One day, after first deciding to make this European trip on my own, I was talking to Gregg about it and mentioned that being on a tight budget, I was really hoping I could find some acquaintances over the pond, kind enough to offer me a roof for a few days so I could cut down my travel cost. He told me the story of how he met Gaby and said that he hadn’t talked/written to her in years, but that he still had her email address and that maybe I could get in touch with her. And so I did. I don’t know what possessed me to think I could just email a stranger saying “hey girl, we’ve never met before, but can I crash on your couch for a few days this summer?” but that’s kind of what happened. Lucky for me, she still used that same email address, and when I wrote to her telling her how I got it and how I even knew of her, she totally remember Gregg. We started some online communication, and it turned out she was a native of Monterrey, where I was living at the time. She was still living in Italy, but on one of her trips to visit her family in Monterrey, we got together so we could finally meet in person after a couple of months of online chatting. I don’t remember exactly at what point in our correspondence I actually told her about my plans to go to Europe and about the possibility of crashing at her pad if it was ok with her, but I do remember she didn’t hesitate to say “of course you can stay with me in Milan!” Looking back on it, it amazes me how kind and generous she was to me. We never really set any specific dates for when I would visit, we had just left it at a vague “sometime this summer”, so I was a little nervous when I called her from Paris to say “hey, sorry for the short notice, but any chance I can stay there next week?” Again, luckily for me, she was so cool and easy-going, and that ended up working just fine for her.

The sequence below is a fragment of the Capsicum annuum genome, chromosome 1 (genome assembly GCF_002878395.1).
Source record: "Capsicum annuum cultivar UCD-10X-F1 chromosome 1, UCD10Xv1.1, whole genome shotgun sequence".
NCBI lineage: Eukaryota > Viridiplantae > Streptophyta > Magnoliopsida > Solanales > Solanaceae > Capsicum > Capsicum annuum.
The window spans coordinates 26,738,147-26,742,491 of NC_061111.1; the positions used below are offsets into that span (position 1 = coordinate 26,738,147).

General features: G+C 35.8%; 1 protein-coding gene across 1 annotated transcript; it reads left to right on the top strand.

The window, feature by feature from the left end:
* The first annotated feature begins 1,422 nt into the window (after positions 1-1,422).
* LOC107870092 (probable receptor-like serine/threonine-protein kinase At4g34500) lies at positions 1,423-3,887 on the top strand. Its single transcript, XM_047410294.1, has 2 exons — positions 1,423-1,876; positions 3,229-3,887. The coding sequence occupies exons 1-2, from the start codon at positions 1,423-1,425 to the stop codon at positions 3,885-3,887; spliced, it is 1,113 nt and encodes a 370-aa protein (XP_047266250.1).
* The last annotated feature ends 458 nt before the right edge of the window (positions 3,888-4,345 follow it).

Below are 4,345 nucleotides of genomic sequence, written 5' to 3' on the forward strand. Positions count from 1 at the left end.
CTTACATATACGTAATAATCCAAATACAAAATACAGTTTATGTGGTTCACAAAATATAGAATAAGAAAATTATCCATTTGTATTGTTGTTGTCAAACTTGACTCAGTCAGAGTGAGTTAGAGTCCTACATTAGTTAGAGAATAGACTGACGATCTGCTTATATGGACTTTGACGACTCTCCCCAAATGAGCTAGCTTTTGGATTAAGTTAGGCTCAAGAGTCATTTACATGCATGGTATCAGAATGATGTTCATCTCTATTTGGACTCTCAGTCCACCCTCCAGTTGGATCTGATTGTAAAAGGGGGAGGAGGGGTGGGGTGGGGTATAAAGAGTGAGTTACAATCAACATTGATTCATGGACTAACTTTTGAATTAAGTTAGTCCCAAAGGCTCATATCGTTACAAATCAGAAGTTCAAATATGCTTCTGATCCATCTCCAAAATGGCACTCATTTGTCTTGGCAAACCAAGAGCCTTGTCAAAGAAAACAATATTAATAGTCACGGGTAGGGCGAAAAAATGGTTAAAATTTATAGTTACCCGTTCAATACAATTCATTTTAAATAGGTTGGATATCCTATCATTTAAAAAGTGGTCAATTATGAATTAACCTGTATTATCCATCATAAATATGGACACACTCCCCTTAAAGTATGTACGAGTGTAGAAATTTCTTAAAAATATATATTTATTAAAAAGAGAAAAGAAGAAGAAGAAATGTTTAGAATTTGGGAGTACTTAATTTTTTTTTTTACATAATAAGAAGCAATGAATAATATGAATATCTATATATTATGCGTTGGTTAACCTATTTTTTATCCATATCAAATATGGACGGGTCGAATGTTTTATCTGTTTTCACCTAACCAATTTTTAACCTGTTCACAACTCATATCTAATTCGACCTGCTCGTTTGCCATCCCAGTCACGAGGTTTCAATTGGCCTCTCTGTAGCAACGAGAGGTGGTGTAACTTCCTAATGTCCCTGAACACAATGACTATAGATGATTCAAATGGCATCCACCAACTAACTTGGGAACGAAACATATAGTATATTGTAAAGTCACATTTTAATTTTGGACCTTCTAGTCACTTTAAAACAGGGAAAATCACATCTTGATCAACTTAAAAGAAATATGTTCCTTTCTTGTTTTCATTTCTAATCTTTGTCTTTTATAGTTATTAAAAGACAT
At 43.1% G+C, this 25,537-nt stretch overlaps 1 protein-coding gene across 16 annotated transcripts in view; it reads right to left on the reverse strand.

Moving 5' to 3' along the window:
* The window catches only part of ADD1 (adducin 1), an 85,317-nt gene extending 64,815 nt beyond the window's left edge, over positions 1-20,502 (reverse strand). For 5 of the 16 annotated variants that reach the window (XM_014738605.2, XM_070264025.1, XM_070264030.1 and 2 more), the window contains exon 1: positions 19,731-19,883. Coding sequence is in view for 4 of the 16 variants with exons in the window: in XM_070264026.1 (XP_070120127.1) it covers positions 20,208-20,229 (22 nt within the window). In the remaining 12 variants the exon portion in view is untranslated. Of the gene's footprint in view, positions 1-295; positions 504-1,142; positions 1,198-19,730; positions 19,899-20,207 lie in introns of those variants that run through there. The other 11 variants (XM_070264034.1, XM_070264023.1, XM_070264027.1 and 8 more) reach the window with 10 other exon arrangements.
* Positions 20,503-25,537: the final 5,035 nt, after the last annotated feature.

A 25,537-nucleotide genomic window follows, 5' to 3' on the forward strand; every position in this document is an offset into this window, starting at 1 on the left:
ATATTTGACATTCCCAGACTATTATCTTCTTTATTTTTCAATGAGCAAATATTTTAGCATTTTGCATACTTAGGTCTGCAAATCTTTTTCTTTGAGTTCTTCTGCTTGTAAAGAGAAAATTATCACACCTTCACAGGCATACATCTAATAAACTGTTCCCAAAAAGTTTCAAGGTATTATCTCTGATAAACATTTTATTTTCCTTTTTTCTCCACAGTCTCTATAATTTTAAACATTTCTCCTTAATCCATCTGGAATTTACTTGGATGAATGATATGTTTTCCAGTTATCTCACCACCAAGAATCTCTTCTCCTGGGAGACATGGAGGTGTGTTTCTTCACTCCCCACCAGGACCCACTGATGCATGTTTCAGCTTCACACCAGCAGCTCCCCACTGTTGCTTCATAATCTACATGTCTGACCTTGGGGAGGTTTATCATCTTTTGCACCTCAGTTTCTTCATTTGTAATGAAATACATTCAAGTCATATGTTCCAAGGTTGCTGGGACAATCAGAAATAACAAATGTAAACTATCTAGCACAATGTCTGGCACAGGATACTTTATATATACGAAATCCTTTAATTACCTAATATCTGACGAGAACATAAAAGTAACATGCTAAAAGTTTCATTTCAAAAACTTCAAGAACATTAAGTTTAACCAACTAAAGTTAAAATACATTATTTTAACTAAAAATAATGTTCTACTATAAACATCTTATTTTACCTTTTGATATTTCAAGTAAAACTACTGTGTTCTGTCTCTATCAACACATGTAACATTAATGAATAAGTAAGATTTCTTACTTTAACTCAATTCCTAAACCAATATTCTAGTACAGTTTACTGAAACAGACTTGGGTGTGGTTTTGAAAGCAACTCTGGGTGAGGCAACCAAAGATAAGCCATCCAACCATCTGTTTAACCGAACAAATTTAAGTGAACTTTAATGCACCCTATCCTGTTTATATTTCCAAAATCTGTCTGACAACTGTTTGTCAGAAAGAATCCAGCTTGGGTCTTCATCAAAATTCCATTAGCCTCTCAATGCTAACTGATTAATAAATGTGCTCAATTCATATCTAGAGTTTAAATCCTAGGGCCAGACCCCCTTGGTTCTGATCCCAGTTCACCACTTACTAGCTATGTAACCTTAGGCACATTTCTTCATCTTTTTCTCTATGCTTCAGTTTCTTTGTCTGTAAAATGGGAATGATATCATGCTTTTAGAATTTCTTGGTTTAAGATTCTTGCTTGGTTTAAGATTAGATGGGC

So on my last day in Paris, I sat on a street bench outside my hotel, trying to soak in all the Parisian air I could before leaving. I was just in the middle of that, when an old Italian man came to sit next to me and wanted to start a conversation. He must’ve been at least 70 years old, and didn’t speak any English or Spanish, but he was too friendly to care about the language barrier. That’s how I discovered that Spanish and Italian are more similar than I could’ve ever imagined, because we managed to communicate just fine with him speaking in his mother tongue and me speaking mine. That’s also when I first realized that after spending a week of several encounters with rude French people, I was in for a treat of hospitality from Italians. He inquired where I was headed with my luggage, and after hearing that I needed to get to Gare du Nord to take a train but had no idea how to get there, he decided he would take me. We took public transport of course, but it was nice not having to figure it all out on my own. He was so kind as to not only getting me to the train station, but also helping me find my train, and then my seat on the train, and he didn’t leave until he made sure I was comfortably situated on it. Just one more random act of kindness and generosity I got to experience on that trip.
I was so excited and ready to move on to my next destination, and so happy to get to travel by train. I grew up listening to train stories from my family because my grandpa and uncles worked on the railroad their whole lives, and now finally I was going to have my very own first train experience ever. And so off I went…au revoir Paree…ciao Milano!